Nolan’s report concludes by noting that those appointed to the Press Council are good people who will have press freedom as their paramount concern. “That said, they must do their work in an institutional framework which is potentially quite hostile to a free and robust press. If the new Press Council is to do its job, it will operate as [a] bulwark against the legal setting in which is has been placed.”

The legal case involving the Prime Minister is different, involving action brought by the Prosecutor General under section 285 of the Penal Code. But it, too, has raised the concerns of international media groups, including the IFJ.

Last November, the Timor Post published an article about an IT tender conducted when the Prime Minister was working as an adviser to the Minister For Finance. De Araújo argues that an Indonesian company was recommended for the tender, but the Council of Ministers awarded it to a different company. He says the Post report named the wrong company as having been recommended.

The Post carried a correction the next day, in the type of prompt response required under the Media Law. But de Araújo was not satisfied and complained to the Prosecutor General that he had been subjected to a publicly disseminated false accusation. The relevant section of the Penal Code deals with what English speakers might call “slanderous denunciation”, but the PM prefers the Portuguese term, “Denuncia Caluniosa”.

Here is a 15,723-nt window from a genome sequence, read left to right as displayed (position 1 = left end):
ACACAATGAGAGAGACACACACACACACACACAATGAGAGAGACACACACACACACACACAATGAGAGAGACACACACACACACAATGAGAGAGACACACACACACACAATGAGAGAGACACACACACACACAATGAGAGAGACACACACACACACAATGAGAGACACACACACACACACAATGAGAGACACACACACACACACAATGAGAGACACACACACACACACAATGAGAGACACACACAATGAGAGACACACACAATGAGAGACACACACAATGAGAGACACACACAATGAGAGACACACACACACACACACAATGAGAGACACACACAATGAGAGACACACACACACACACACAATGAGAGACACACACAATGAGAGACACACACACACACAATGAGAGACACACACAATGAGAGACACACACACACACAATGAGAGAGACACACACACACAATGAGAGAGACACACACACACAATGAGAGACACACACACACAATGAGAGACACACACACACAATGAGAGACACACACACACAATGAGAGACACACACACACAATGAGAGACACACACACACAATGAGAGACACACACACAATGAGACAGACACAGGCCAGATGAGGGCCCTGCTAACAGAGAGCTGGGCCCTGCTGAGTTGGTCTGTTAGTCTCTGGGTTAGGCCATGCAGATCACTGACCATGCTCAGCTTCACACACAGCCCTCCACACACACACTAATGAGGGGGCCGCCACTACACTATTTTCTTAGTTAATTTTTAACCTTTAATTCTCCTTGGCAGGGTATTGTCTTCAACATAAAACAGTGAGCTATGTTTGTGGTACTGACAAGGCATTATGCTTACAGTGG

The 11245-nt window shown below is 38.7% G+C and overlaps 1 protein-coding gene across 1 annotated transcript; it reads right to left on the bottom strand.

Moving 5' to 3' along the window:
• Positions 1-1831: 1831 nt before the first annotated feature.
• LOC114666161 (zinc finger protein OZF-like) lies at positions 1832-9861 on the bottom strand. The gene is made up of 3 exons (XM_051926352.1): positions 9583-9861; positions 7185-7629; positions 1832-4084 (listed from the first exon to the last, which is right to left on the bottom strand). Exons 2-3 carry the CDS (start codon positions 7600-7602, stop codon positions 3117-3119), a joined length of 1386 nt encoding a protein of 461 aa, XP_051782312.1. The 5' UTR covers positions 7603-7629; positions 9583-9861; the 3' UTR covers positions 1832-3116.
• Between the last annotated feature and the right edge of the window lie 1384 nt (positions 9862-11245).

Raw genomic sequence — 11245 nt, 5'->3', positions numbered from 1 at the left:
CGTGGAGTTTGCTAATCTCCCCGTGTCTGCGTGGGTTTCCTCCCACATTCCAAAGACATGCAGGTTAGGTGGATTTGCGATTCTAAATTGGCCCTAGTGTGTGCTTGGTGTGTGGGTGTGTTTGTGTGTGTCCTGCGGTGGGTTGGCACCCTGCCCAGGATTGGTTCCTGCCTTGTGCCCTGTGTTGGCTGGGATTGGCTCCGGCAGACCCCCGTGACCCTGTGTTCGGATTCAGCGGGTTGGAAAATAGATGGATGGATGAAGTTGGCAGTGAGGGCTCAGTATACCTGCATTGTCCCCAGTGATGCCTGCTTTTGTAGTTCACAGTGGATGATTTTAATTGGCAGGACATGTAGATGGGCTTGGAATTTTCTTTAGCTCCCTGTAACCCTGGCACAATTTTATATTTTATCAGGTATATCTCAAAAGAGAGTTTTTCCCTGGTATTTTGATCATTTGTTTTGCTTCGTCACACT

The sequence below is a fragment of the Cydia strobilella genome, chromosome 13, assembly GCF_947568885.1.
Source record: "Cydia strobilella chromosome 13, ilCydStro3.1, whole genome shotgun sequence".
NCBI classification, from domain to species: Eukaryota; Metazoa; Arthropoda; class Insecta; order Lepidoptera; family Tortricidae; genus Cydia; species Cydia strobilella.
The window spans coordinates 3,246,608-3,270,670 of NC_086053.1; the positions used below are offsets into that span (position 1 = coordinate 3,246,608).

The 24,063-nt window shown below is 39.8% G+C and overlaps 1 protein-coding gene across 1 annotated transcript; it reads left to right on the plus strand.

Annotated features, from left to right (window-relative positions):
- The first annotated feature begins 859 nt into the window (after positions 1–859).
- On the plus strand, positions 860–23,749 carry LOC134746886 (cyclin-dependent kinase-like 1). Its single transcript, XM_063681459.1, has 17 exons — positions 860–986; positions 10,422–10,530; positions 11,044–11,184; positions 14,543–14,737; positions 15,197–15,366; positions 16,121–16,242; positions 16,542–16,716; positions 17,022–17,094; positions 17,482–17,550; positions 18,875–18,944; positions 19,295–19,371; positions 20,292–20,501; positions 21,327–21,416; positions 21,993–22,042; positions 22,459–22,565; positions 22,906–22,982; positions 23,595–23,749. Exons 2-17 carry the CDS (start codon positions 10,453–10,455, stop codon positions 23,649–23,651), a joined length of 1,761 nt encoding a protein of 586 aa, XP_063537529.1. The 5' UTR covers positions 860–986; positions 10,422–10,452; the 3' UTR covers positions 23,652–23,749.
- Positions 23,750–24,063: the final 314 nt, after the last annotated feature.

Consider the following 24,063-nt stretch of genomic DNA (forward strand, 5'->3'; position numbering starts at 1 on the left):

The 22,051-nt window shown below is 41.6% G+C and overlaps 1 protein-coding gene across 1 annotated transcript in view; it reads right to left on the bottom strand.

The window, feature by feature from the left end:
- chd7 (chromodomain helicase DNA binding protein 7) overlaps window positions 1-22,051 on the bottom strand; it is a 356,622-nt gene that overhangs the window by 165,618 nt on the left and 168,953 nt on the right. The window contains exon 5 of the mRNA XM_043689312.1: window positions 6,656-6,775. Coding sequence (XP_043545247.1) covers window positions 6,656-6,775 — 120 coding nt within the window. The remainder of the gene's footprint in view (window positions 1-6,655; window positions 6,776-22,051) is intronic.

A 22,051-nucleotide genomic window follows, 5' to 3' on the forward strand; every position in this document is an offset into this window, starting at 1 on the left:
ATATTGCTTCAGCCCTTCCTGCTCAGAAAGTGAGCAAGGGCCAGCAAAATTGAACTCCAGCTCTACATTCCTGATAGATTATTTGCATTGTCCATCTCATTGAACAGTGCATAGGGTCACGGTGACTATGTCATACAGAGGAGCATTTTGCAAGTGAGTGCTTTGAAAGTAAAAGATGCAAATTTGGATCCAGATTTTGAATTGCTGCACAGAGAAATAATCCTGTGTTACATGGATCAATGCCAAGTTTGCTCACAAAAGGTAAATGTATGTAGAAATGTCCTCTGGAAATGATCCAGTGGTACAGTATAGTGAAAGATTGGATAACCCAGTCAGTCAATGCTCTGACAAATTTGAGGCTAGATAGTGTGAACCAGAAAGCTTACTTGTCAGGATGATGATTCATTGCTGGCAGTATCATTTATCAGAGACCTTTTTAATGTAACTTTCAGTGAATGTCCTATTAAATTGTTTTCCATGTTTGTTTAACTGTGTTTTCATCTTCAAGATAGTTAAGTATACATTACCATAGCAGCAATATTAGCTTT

Criminal prosecutions have been brought against the author of the article, journalist Raimundos Oki, and a former editor of the Timor Post, Laurenco Martins.

In a joint letter in April, the Committee to Protect Journalists, Freedom House, the International Federation of Journalists and Southeast Asian Journalist Unions argued the case “threatens to significantly undermine press freedom in Timor-Leste by engendering a culture of fear and intimidation among journalists who report on issues of national import.”

These groups argue the case amounts to “criminal defamation proceedings” which have been declining in neighbouring Indonesia, after a lengthy struggle by journalists in that country. The last such trial in Indonesia was an acquittal in 2010 over a complaint by the outgoing police commander of South Sulawesi.

In a letter responding to the international media groups, the Timor Prime Minister listed the incorrect information published in the article and argued that he presented “the facts” to the prosecutor’s office as a “common Timorese citizen” rather than as the PM.

“That is what I did, as not to do so may be interpreted as having acquiesced to the allegations,” he said in the letter.

“With all due respect to the press freedom and freedom of expression, are these ‘a factual error on a government tendering process’? Can [a] journalist write, and newspaper publish these types of reports just because of press freedom and freedom of expression?”